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Brandon Majewski & Emily Gadanyi: Cultivators of Curbside Croft, purveyors of urban-grown produce
by Patricia Watson
No longer are vacant lots simply a symbol of urban blight in Buffalo. Creative and entrepreneurial souls are reclaiming them as gardens, farms, and anthems to a green awakening.
Take a look at Curbside Croft (www.curbsidecroft.com). In the summer of 2009, wife and husband team Emily Gadanyi and Brandon Majewski, working with their friend Matthew Barnhardt, introduced this urban farm at the corner of Vermont Street and West Avenue. Gardening in a plot in one of the city’s most diverse neighborhoods, the partners sought to grow food that would appeal to the immigrant, refugee, and minority/majority residents of the community for whom access to familiar fresh fruits and vegetables is limited by both a lack of local suppliers and transportation to supermarkets located outside the immediate environs. In a larger sense, the three are seeking to demonstrate that urban farming can be profitable, so on another plot they are growing woody florals for the greater income in sales they can generate, while helping to keep the produce prices down.
Planting in mandelas, which are round, orderly mounds allowing for the most efficient use of space and soil, Curbside Croft grows produce familiar to the Burmese and African families newly relocated to Buffalo as well as traditional garden favorites. With modestly priced produce, the store was open a few days a week. Gadanyi reports that there was a great response from the neighborhood and a fruitful two-way exchange. This year her plans remain ambitious but will be driven by what she learned from the community last year. Most important lesson: Communication to customers is a challenge to be tackled. The very diversity of the neighborhood has led Curbside Croft to realize that reaching out to people requires special thought and effort. Advertising for the farm will be in signs in 12 languages hung on the business’s fences, welcoming in all who come by.
As Gadanyi expected, customers’ requests of last year will drive the crops planted this year. Responding to African Americans in the neighborhood, more “Southern” crops (turnips, greens, and green tomatoes) will be available. While continuing to elicit suggestions from Africans in the neighborhood, the garden will offer more of the cabbage and squash that seemed to be favorites last year. The selection of specialty greens—edible flowers, pretty salad ingredients, and Asian varieties—will increase. Summer is coming, and the bright fresh tastes of Curbside Croft’s vegetables will be one of its most welcome signs.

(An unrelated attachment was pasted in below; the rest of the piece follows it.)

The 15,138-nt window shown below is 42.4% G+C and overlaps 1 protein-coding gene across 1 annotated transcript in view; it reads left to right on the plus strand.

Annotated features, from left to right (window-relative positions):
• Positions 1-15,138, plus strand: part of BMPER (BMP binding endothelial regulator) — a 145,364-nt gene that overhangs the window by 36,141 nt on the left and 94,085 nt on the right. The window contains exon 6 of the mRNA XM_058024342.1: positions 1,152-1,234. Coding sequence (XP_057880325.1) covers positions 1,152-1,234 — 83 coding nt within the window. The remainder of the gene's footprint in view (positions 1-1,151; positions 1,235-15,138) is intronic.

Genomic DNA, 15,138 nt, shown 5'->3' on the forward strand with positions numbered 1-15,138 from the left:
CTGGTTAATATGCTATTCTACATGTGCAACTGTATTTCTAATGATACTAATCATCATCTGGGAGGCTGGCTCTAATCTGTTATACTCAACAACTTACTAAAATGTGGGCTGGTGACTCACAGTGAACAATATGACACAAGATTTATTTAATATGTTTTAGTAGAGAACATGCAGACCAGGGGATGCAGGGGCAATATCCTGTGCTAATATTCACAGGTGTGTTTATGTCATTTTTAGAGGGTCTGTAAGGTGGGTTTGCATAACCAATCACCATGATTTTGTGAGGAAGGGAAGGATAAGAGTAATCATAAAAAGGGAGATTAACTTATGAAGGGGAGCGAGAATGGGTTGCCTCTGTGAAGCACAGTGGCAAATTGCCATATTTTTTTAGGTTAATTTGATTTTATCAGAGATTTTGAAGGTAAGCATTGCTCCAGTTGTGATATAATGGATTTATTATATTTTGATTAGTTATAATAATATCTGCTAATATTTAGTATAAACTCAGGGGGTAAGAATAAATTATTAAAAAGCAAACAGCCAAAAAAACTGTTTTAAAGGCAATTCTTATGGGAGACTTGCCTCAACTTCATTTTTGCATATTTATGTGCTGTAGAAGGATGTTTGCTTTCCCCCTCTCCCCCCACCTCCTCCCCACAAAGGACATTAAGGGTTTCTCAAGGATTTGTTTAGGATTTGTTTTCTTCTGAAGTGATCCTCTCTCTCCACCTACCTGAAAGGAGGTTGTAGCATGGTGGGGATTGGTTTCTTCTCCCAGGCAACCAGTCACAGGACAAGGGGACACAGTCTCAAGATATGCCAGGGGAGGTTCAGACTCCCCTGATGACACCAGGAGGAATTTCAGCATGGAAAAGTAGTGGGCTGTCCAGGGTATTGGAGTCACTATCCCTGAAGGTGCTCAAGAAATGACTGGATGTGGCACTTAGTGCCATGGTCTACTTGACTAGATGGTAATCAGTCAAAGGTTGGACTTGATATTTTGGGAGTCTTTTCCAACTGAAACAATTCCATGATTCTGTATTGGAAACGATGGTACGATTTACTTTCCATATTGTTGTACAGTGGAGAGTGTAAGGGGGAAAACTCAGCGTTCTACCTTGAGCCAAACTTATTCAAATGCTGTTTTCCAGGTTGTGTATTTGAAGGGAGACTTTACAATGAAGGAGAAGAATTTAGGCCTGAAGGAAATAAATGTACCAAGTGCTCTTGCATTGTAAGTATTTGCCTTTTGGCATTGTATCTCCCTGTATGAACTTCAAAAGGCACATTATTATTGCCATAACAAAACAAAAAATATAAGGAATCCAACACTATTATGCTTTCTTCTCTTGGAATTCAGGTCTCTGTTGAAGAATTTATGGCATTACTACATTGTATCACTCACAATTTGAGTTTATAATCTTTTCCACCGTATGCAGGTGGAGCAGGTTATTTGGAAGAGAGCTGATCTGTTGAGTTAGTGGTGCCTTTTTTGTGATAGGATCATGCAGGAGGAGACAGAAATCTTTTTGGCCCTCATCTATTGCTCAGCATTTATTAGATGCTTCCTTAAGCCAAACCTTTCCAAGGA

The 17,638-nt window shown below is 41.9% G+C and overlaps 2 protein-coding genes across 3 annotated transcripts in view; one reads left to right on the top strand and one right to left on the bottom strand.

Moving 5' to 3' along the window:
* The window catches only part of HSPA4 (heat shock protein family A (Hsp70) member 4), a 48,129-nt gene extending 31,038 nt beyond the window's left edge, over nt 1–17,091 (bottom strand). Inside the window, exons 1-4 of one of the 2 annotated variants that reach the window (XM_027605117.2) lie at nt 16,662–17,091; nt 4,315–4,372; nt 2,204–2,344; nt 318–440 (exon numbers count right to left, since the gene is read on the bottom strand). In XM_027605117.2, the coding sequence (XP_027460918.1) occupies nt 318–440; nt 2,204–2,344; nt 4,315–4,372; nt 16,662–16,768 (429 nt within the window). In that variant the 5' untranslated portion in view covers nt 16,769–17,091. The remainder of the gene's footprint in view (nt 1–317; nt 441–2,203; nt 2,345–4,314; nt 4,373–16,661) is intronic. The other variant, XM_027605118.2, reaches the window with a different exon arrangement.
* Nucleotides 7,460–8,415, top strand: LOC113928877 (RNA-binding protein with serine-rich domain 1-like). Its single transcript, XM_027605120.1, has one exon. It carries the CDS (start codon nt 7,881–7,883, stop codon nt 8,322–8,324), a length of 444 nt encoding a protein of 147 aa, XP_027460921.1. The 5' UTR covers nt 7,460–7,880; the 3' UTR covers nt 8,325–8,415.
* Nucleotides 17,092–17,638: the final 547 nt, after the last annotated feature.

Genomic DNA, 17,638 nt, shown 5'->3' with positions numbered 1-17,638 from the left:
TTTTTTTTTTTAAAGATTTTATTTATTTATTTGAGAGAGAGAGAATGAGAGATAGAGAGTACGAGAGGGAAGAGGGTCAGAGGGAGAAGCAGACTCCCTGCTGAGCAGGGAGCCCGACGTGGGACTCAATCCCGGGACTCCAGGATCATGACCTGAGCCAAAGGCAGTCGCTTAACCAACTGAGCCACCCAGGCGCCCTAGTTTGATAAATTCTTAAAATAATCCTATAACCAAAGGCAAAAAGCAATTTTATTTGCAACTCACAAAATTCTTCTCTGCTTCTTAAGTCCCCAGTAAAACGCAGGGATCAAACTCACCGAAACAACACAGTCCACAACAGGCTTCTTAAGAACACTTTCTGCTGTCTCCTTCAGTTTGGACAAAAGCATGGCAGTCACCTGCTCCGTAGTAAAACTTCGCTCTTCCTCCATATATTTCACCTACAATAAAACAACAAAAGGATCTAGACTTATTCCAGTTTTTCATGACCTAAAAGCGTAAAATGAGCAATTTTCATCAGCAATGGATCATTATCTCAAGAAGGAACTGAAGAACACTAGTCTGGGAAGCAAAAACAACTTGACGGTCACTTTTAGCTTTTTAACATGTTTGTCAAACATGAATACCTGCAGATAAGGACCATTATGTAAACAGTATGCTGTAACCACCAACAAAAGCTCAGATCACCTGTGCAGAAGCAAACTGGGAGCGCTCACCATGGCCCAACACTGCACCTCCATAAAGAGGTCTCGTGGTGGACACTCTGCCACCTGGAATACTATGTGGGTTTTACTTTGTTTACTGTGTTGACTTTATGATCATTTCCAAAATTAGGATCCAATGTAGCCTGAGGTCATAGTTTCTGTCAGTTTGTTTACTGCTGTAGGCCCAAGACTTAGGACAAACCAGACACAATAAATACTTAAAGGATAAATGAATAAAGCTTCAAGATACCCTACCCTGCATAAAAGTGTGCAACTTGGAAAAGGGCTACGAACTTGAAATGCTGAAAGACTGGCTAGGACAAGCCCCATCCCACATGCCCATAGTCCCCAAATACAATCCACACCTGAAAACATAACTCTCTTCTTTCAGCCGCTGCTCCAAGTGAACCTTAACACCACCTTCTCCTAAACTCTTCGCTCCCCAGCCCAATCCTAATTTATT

Gardens need water, and the cool, rainy summer helped Curbside Croft last year. Generating a sufficient water supply remains a challenge, although planting a broad variety of produce helps alleviate some of the risks.
There is a really great synergy in urban gardening firing up the whole community. Right now, Curbside Crofts is growing seeds at Vincent Kuntz’s greenhouse on Grant Street (http://sites.google.com/site/gardensongrant/), and working with Dan Ash of Buffalo Growing, a coalition dedicated to transforming vacant lots into community assets (Buffalogrowing.org). The people power is as potent as Curbside Croft’s exceptionally delicious vegetables. Stop by the corner of Vermont and West to take a look—they hope to be open for business in late May. Pop a leaf of the succulent spinach into your mouth, and crunch a nasturtium. Remember, bring your own bag.
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Issue Navigation> Issue Index > v9n15 (The Green Issue: Week of April 15, 2010) > Brandon Majewski & Emily Gadanyi: Cultivators of Curbside Croft, purveyors of urban-grown produce
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